I met my “new” doctor and we talked – a lot… He reviewed all of the notes that were sent to him from my gynecologist, which was nice and I learned quite a bit.  After he explained to me that we were in the “unexplained infertility” category (10% of the infertility population) of couples trying to get pregnant, he told me that I would be having an ultrasound to check my ovarian reserve.  Well that sounded pretty serious…? Ovarian reserve… like I’m getting older and might not have eggs left or something??… I had never heard of this test before and was immediately overcome with anxiety and nervousness.  So many things were running through my mind as he explained that some women could be really young and have only 1 follicle, while others could have over 10.  (The number of follicles you have basically predicts the eggs you have left.)  I thought I would be getting answers at this appointment, not having another test to see if something ELSE might be wrong with me… As I got ready for the vaginal ultrasound, my mind was spinning and I was so scared.  So so SO scared.  What if I only had one follicle? What if our chances of conceiving naturally, our own child, were diminishing with each passing day at a much faster pace than we had even considered?

After the ultrasound was done, and the results were given to my doctor – he came to talk with me again.  This time when I saw him, I wasn’t hopeful. This time, I was on pins and needles and felt like I was going to start crying at any second…  It was pretty wild going from an excited/hopeful emotion when I first saw him, to a scared/worried emotion seeing him again, all in just one afternoon.  The findings: They saw 10 follicles, which he explained to me is good, but not great.  He was hoping to see over 10.  But he assured me that having 10 was definitely good…  So after we knew that I had a decent reserve, we made our plan.

Fertility appointment conclusion (Plan):  My doctor told me some new findings had been recently reported regarding thyroids and he was going to put me on a daily pill for that, called levothyroxine.  He also decided to take me off clomid (after 5 months on it) and switched me to letrozole – telling me – “which is basically the same thing but doesn’t affect the cervical mucus as much as clomid does; sometimes clomid can have a negative side effect on cervical mucus, which is what carries the sperm”… ah, oh, great, thanks Doc!…  Because I had 10 follicles, he explained, we didn’t need to rush into anything extreme.  But he recommended that we start IUI (intrauterine insemination).  IUI is a procedure that basically puts the healthiest of my husbands sperm directly into my uterus using a catheter… it sort of does away with the traveling sperm typically has to do and the healthy sperm are simply put where they need to be. The doctor told me that we could do this procedure as many times as we want and the more you do it, the higher your chances of conceiving are.  So, moving onward and upward… to IUI… and I’m feeling hopeful again as I walk out of the infertility clinic…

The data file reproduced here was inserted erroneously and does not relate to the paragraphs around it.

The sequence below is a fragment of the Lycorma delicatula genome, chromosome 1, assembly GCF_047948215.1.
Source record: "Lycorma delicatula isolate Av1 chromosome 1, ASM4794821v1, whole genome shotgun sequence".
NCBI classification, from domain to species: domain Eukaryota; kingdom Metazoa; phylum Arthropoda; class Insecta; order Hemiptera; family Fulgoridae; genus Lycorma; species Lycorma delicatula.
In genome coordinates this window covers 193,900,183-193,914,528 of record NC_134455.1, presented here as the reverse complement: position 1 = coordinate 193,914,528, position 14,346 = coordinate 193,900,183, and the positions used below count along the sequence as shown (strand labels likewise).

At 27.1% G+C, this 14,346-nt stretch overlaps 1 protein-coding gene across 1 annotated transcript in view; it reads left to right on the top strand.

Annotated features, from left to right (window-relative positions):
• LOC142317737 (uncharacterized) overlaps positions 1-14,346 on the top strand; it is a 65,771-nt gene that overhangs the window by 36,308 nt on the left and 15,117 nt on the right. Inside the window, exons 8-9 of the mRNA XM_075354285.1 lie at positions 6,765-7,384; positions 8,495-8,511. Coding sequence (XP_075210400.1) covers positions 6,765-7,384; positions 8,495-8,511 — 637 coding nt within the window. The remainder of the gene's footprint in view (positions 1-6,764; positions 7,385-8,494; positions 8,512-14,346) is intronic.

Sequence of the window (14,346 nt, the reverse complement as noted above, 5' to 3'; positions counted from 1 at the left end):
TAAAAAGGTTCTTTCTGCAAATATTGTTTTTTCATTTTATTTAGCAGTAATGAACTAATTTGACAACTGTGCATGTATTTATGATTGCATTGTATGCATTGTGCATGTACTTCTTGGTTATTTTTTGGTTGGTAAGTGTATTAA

Blog #6: Isolation

After 9 months of trying to conceive unsuccessfully, I started to, without realizing it (at first), isolate myself from friends and family. With each passing month and each passing fertility test, I wanted to be alone more and more.  Deep down I knew it was because I was protecting myself and “dodging” the question… if I didn’t see or talk to people, they couldn’t ask itThe question was getting harder and harder for me to answer with a smile, without biting my lip to prevent from crying, or without being completely rude to the person asking.